Mr. Daniel Johnson, B.Sc.
Varicocele is swollen testicle veins. Just like swollen veins in the legs, the veins draining from the scrotum can also become swollen. As it turns out, varicocele is very common and the #1 cause of male infertility.
You may read that varicocele is the result of "venous insufficiency". This simply means that the veins were unable to circulate the blood.
It is commonly thought that varicocele is caused by the defective or missing vein valves that prevent backward blood flow, however this is an out-dated theory with weak supporting evidence. The majority of individuals with varicocele have normal valves.
When blood does not circulate well, it pools, and causes excess pressure on the vein walls, and stretches them. Swollen testicular veins are refereed to as a varicocele. Varicoceles are very similar to hemorrhoids, varicose veins, and spider veins.
A varicocele can be small and only visible via ultrasound, or palpable (able to be touched or felt), and feels like a bag of worms inside the scrotum.
Varicocele is the #1 cause of male infertility. About 10-20% of all men have a varicocele. 40-60% of men with infertility have varicocele.
Even though it was generally accepted that varicocele may also be symptomless, it is now known to negatively effect testosterone levels.
Generally symptoms worsen with age, which is why it is important to treat varicocele in its early stages. View my blog for some great information on varicocele natural treatments.
Despite the popular belief that faulty valves cause varicocele (which is False), current scientific knowledge states that a complex of risk increasing factors cause varicocele to develop. This means that many factors are contribute to the development of varicocele and its symptoms.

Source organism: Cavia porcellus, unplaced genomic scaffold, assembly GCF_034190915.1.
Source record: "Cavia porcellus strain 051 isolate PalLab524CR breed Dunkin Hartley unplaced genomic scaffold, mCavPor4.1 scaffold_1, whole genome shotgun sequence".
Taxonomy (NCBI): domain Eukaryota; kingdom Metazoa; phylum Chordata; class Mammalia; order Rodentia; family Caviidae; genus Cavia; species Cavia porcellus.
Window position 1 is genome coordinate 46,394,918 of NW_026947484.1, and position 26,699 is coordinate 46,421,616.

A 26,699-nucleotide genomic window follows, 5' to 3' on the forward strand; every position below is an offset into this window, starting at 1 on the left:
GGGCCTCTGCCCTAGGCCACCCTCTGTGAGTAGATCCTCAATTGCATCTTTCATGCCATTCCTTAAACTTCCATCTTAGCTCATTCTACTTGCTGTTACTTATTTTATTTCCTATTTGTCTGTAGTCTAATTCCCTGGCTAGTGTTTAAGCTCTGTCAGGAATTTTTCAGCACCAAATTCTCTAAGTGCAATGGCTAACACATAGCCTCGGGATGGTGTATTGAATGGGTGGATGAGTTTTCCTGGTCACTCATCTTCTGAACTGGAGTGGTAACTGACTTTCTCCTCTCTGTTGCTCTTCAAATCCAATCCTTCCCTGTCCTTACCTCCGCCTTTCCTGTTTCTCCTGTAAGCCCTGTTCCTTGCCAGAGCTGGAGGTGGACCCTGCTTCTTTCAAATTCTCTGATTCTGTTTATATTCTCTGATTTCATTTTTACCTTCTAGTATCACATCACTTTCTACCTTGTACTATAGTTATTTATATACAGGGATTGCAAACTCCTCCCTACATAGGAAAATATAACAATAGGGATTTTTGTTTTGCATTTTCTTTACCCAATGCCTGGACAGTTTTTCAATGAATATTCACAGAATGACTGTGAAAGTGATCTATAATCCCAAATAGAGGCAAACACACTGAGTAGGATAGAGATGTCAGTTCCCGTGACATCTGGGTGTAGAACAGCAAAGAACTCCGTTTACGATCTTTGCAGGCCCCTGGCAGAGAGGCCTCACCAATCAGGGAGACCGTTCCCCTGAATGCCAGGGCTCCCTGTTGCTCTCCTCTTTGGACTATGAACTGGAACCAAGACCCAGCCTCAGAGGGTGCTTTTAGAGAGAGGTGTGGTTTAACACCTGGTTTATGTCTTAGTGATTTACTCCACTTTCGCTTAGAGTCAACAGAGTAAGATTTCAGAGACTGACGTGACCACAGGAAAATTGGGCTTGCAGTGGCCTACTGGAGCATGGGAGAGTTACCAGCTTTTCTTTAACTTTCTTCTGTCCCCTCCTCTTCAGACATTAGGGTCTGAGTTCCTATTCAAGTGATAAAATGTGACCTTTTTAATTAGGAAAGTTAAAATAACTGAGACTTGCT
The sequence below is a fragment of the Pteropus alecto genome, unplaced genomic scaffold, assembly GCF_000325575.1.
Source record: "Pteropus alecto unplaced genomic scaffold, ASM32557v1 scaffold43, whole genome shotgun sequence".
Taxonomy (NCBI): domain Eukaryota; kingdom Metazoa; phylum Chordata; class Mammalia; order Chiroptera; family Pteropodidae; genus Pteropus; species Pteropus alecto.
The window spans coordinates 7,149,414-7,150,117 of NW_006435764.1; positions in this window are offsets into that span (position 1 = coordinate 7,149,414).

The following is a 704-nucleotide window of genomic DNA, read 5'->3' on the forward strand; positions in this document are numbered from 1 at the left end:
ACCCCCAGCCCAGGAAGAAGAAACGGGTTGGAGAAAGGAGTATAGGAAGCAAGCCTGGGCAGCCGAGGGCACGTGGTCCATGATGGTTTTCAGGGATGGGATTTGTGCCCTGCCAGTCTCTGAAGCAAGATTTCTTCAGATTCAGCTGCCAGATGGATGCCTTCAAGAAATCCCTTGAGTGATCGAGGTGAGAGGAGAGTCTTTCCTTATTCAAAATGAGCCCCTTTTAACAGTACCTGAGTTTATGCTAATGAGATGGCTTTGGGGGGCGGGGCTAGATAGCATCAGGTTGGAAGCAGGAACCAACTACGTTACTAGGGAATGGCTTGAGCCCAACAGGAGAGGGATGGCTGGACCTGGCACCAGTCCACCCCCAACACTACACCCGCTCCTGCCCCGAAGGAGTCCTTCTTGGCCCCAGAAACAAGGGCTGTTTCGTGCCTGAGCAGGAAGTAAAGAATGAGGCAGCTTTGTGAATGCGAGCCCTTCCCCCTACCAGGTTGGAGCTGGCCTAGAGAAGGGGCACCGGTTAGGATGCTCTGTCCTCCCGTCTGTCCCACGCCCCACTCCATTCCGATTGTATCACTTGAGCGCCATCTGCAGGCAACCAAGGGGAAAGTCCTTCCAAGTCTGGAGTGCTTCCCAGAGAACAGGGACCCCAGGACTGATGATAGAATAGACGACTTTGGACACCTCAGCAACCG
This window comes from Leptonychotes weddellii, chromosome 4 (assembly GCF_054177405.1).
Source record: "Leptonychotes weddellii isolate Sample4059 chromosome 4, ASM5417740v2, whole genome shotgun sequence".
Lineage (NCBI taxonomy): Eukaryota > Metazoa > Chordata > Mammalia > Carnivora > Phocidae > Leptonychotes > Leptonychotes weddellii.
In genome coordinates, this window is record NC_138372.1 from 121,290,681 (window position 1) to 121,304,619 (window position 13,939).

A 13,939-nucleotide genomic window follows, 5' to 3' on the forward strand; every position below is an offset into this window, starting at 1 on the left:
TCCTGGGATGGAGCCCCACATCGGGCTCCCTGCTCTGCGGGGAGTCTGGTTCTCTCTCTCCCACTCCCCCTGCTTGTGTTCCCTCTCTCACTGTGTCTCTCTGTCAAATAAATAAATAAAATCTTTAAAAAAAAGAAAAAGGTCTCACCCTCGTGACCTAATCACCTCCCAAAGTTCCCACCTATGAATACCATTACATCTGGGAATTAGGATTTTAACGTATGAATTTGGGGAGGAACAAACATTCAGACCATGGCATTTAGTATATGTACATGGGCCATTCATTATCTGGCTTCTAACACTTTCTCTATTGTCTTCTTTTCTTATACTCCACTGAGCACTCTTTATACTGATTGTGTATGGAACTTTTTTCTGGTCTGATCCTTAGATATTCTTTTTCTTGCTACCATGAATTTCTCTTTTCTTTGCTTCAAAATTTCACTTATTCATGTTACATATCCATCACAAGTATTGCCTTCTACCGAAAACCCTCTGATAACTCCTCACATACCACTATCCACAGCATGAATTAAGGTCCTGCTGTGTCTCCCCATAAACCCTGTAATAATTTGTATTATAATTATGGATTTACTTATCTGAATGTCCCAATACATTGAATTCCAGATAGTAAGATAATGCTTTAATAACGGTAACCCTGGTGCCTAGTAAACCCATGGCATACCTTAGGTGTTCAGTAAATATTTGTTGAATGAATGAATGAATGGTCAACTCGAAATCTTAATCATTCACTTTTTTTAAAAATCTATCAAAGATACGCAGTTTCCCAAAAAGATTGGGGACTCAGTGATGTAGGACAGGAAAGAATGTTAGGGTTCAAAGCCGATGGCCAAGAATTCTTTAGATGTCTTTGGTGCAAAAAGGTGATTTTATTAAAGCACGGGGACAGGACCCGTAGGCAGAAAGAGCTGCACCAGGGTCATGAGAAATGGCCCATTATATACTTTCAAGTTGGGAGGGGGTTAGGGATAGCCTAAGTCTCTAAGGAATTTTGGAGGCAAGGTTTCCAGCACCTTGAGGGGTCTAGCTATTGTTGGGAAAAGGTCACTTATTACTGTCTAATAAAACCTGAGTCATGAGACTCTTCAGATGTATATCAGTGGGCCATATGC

Simply, this means that there are many factors responsible for varicocele and that surgery merely addresses the symptom of faulty valves, and that is why it is ineffective in many cases.
These risk increasing factors relate to impairment of blood flow, increased pressure in the torso and an excess production of vasodilators. You can read the preview of the The Complete Guide to Natural Healing of Varicocele for more information on the causes of varicocele and how to treat them naturally without surgery, visit the varicocele healing blog, or continue reading for more details.
Two common causes that elevate pressure in the testicular veins are the Nutcracker effect, and how the left testicular vein connects to the renal vein at a 90-degree angle.
The Nutcracker effect describes how the left renal vein is compressed in the torso. This compression impairs circulation in the renal vein which forces blood to pool in the varicocele. The 90-degree entry angle creates fluid pressure that then backs up blood. These two anatomical features increase blood pressure in the veins.
Testicular veins are not anatomically designed to take high blood pressure, therefore the Nutcracker effect and the 90-degree entry cause veins to stretch and become varicose. These are two major contributors to the discrepancy between left- and right- sided varicocele prevalence (80% left-sided, 2% right-sided, 18% bilateral). However there are many other contributors to varicocele development.
The standard way to diagnose varicoceles is by physical examination. Depending on grade, the patient may be standing, laying down or performing the Valsalva maneuver. Palpation of the scrotum by a trained physician can detect varicocele.
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